Global Daily – ECB keeps wary eye on the euro

by: Aline Schuiling , Kim Liu

ECB view: ECB sees risk of unwarranted tightening of financial conditions – The account of the ECB’s July monetary policy meeting showed that the central bank is keeping a close eye on the euro exchange rate and financial conditions more generally. According to the account “concerns were expressed about a possible overshooting in the repricing by financial markets, notably the foreign exchange markets, in the future”. It was noted that a repricing across financial markets had taken place since the ECB’s June meeting, but that financial conditions had remained broadly supportive of the continued economic expansion. However, “the still favourable financing conditions could not be taken for granted, relied to a considerable extent on a continued high degree of monetary policy accommodation and continued to be seen as necessary for inflation to rise towards the ECB’s target”. Therefore, “there was a risk that financial conditions could tighten to a degree that was not warranted by the improvement in economic conditions and the outlook for inflation” and “it was generally judged paramount at this stage to avoid sending signals that could be prone to over-interpretation and might prove premature”. All in all, the accounts seem broadly in line with the view that the ECB is trying to achieve an exit from its QE programme without triggering a tantrum in financial markets. Therefore, its communication will likely remain cautious. Our base case remains that the ECB will begin tapering its asset purchases in January of next year and that it will signal the move at this September’s meeting. (Aline Schuiling)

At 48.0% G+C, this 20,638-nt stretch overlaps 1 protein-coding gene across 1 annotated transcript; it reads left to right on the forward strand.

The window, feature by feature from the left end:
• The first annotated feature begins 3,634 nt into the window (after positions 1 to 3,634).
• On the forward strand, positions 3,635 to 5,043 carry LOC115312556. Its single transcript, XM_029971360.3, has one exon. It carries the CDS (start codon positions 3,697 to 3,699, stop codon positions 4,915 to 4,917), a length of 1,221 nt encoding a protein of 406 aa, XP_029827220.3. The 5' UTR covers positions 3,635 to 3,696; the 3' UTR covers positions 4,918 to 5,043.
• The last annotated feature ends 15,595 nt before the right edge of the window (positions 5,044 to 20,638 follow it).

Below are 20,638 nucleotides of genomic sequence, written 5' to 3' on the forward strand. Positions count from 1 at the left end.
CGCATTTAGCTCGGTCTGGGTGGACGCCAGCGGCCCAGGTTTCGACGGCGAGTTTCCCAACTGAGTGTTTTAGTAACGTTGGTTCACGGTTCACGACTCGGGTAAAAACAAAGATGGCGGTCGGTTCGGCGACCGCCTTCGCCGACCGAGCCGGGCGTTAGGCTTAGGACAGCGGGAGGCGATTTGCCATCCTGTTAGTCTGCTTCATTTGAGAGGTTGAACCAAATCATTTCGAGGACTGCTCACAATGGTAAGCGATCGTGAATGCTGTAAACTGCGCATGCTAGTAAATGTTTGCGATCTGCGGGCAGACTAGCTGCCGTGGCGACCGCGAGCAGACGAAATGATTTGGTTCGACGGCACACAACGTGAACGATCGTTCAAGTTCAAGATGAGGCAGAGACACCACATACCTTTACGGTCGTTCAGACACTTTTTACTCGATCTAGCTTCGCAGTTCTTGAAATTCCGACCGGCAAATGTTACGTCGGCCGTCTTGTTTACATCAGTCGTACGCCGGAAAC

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Rates Research: The covert yet sizeable ECB’s QE reinvestments – The ECB has started to reinvest maturing bonds under its PSPP programme since March 2017. Currently, these reinvestments are relatively small in size, but we expect that they will become more important, especially as the ECB will most likely taper its net asset purchases next year. Overall, we calculate that PSPP reinvestments could amount to some EUR 640bn during the next three years. They will be highest in sovereign bonds, followed by supranational, national agency and regional bonds. Germany will benefit most from the reinvestment, followed by Spain, Italy and the Netherlands. Portugal, Belgium and Finland will benefit the least from the reinvestments. Overall, however, we expect that the ECB will still be a dominant buyer in the eurozone bond market for the years to come, cushioning the impact of tapering (Click here for the full publication). (Kim Liu)